USING NATURAL MATERIALS LIKE MARIGOLDS, INDIGO AND EARTH FROM DRY RIVERBEDS, TEXTILE ARTIST EDIE URE CREATES COVETWORTHY PILLOWS.
Designer Edie Ure uses botanical dyes in her fabulous silk velvet pillows. PHOTO BY EDIE URE
EDIE URE (@EDIEURE) WORKED WITH FASHION DESIGNERS and stylists in Milan, Paris and her hometown of London before moving to New York to design textiles for Ralph Lauren and Calvin Klein. She partnered with Ulla Johnson on a children’s clothing line with prints based on fairy tales. “It was very romantic,” she says. But when she and her family moved to Boulder in 2006, she was at a loss. “My whole life was fashion. It was urban,” she says. “I moved out here, and I was suddenly in nature. I literally didn’t understand the language of being outside at all.”
“Natural dyes have more depth than synthetic color,” Ure says. PHOTO BY EDIE URE
Ure took an indigo dye workshop with artist Donna Brown, who founded a natural dyeing garden at the Denver Botanic Gardens. “Her studio was filled with these incredibly beautiful colors from natural dyes,” Ure says. “I got really inspired.” She shared her newfound passion for plant-based dyes with fashion designer Ryan Roche. Using an avocado seed dye from Ure’s natural dye palette, Roche turned cashmere from Oregon goats a lovely pink shade, presenting her looks to Vogue editor Anna Wintour. “Avocado seeds are like the gateway drug to natural dyeing,” Ure says. “That was really my beginning.” New York designers like Aurora James from Brother Vellies began calling Ure for color palettes to make their fashion lines more sustainable.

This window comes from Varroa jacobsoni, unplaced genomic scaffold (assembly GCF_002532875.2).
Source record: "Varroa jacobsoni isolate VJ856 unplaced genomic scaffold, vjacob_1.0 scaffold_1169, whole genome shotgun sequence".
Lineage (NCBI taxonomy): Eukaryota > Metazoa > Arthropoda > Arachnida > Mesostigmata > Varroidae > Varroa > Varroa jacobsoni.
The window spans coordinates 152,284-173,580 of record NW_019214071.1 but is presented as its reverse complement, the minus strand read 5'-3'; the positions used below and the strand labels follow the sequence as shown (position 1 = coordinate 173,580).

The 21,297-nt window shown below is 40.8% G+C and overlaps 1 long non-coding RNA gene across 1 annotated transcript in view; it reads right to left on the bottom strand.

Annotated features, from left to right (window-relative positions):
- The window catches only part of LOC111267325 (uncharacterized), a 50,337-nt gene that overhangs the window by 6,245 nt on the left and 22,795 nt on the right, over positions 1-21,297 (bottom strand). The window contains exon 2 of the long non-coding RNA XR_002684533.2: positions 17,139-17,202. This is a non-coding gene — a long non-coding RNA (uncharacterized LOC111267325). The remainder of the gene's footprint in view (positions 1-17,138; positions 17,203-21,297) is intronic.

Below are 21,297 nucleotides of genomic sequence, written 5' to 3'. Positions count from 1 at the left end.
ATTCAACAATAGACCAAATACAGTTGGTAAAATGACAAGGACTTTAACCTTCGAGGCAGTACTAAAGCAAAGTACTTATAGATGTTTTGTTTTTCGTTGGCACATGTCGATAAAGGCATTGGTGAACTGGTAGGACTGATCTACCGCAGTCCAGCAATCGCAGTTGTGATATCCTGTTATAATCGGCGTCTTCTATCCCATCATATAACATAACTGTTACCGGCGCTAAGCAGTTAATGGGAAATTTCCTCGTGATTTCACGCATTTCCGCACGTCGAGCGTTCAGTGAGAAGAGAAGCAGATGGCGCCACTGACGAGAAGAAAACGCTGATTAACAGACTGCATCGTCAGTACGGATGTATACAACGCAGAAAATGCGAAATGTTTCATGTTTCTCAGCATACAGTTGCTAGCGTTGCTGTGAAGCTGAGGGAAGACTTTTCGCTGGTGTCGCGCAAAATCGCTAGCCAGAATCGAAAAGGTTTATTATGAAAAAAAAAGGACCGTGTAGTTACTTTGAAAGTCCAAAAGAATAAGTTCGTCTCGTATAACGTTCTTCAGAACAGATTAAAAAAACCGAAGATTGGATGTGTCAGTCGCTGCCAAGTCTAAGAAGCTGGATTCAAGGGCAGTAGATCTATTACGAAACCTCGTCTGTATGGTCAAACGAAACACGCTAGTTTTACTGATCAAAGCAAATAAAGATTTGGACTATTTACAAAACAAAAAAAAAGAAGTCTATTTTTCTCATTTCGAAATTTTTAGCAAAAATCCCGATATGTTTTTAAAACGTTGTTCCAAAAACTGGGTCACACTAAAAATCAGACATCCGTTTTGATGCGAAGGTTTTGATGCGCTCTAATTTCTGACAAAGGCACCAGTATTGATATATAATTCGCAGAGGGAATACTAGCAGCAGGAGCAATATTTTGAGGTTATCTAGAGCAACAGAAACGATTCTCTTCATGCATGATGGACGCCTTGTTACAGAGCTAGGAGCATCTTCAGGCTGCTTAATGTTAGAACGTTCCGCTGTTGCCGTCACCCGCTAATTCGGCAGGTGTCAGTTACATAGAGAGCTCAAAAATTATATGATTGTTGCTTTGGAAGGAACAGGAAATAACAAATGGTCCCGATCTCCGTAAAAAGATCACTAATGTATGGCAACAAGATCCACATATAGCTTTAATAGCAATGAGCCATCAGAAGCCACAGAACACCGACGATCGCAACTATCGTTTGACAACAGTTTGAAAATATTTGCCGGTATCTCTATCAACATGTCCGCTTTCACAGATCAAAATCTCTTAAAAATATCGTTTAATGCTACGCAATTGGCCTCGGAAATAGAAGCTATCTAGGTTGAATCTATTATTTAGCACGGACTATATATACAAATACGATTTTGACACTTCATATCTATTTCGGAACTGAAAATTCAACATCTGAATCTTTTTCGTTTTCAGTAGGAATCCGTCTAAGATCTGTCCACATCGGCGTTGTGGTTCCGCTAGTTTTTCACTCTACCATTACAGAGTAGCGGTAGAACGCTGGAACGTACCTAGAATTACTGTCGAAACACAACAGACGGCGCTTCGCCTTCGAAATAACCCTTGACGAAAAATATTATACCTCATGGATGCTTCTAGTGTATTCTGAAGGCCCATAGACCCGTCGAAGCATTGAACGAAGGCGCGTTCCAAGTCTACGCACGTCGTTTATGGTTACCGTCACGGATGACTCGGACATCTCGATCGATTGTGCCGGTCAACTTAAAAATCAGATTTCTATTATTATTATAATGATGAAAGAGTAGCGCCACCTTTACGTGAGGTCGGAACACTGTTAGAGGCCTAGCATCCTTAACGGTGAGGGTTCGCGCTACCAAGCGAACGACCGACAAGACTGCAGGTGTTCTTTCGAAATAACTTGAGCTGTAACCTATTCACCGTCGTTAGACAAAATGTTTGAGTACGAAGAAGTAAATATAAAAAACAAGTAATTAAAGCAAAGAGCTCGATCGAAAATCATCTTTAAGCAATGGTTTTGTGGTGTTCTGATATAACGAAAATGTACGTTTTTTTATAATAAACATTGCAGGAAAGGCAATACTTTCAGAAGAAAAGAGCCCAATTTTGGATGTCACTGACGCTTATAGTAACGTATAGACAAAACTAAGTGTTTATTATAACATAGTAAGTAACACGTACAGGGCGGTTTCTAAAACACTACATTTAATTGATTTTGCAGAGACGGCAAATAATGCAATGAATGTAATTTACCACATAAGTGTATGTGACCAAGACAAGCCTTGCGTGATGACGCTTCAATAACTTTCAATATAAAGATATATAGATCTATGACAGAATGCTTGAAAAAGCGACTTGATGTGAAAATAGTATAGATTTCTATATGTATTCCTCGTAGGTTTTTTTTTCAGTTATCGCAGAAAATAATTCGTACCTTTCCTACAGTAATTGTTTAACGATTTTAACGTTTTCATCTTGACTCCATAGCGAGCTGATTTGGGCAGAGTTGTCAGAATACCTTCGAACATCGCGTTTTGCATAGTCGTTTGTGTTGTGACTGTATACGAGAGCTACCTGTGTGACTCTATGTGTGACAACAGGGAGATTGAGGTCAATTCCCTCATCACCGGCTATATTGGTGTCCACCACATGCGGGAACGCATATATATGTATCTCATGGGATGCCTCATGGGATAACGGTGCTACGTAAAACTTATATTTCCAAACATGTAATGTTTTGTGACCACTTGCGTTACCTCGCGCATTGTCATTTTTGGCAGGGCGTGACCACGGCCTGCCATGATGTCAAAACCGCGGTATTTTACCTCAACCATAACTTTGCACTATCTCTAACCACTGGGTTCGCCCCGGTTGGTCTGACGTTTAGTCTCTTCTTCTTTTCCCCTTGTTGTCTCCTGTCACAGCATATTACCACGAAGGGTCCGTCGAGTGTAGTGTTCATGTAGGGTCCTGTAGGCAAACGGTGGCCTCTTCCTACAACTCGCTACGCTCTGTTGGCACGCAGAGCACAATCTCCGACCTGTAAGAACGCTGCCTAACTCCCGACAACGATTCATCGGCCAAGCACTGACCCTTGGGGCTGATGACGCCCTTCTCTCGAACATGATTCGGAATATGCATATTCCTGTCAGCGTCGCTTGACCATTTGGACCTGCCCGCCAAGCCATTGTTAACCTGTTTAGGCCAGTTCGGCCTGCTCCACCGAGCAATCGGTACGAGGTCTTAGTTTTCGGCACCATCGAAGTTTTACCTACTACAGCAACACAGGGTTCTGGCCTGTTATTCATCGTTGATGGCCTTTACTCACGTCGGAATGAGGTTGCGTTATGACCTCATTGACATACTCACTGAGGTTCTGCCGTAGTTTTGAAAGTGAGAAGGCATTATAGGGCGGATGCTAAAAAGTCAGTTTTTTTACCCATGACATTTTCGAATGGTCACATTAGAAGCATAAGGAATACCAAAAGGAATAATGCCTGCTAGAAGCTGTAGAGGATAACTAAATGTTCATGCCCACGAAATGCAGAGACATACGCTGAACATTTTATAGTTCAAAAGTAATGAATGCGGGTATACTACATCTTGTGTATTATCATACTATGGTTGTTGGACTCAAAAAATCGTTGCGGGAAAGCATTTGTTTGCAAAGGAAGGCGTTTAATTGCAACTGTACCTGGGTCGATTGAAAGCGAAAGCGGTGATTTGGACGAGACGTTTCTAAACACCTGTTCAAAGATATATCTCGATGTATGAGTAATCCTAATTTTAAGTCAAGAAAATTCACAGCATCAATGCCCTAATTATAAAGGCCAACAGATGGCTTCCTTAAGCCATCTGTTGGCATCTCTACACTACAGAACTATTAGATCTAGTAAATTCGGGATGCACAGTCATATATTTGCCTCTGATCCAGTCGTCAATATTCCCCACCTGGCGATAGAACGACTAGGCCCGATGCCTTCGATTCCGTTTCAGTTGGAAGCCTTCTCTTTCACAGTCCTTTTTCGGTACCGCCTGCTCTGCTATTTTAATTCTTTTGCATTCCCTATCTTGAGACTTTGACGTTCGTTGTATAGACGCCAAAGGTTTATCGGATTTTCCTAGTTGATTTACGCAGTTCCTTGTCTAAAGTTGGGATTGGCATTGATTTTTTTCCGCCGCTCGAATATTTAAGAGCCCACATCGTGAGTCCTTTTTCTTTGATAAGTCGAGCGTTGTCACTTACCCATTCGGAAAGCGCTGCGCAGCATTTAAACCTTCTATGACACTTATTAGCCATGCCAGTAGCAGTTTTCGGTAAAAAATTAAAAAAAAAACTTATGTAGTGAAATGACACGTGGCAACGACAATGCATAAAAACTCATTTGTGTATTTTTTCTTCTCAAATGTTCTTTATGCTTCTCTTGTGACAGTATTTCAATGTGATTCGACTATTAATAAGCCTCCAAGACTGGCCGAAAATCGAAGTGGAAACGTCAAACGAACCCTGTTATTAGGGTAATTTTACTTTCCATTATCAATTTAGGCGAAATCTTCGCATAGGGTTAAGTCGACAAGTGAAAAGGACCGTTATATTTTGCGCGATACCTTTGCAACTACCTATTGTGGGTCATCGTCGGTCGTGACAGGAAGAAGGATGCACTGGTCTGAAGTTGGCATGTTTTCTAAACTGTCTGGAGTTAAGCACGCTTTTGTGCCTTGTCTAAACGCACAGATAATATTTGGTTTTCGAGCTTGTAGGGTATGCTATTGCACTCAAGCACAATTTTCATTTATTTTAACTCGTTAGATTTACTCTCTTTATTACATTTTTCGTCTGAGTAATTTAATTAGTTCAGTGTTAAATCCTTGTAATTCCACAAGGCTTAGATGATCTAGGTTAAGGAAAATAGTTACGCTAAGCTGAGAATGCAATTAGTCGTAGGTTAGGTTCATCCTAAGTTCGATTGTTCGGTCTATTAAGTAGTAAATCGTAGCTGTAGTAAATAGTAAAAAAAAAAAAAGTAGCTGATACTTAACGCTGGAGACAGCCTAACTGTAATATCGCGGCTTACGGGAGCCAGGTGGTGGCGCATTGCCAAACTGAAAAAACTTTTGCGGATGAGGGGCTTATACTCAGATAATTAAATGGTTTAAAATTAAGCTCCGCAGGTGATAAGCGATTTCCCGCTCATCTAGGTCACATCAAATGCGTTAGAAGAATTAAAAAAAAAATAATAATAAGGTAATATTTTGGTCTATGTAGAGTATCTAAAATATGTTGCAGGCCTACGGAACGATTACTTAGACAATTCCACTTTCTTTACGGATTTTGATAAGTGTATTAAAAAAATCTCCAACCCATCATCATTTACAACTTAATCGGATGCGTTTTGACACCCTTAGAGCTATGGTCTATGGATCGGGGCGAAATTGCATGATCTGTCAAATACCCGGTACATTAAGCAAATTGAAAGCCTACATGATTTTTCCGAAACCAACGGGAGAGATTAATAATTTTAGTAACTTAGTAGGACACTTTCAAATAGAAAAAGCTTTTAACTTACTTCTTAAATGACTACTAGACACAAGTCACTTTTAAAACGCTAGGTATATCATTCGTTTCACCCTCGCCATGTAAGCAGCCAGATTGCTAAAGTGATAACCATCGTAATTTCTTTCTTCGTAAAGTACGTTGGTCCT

Using Japanese indigo she cultivates at home and foraged materials like pine cones, goldenrod, juniper wood and dandelions, Ure handcrafts gorgeous silk-velvet down-stuffed pillows for shops like Hygge Life in the Vail Valley, Clayton Members Club & Hotel in Denver and Amangiri in Utah. Ure branched out to wallpaper featuring her nature-based artwork using earth pigments, botanical inks and pressed wildflowers. She has been foraging charred wood from Boulder’s recent wildfires, grinding it down to a fine powder to create black ink for drawing. The resulting wallpaper is printed sustainably onto clay-coated paper using water-based inks.
Ure teaches workshops at her home studio and private workshops worldwide. “It’s a way to connect people back to the earth,” she says. She’s done workshops at Hygge Life, and this summer from July 24 to 31, Ure will be teaching a workshop in indigo and botanical fabric dyeing at Zapata Ranch in the San Luis Valley, where she’ll show students how to use indigenous plants like St. John’s wort and rabbitbrush—as well as the bright red cochineal beetles found on prickly pear cactus plants—to create vibrant dyes.
“What I’m trying to do is design from nature using nature,” she says. “If you’re going to bring something into the home, it all needs to resonate.”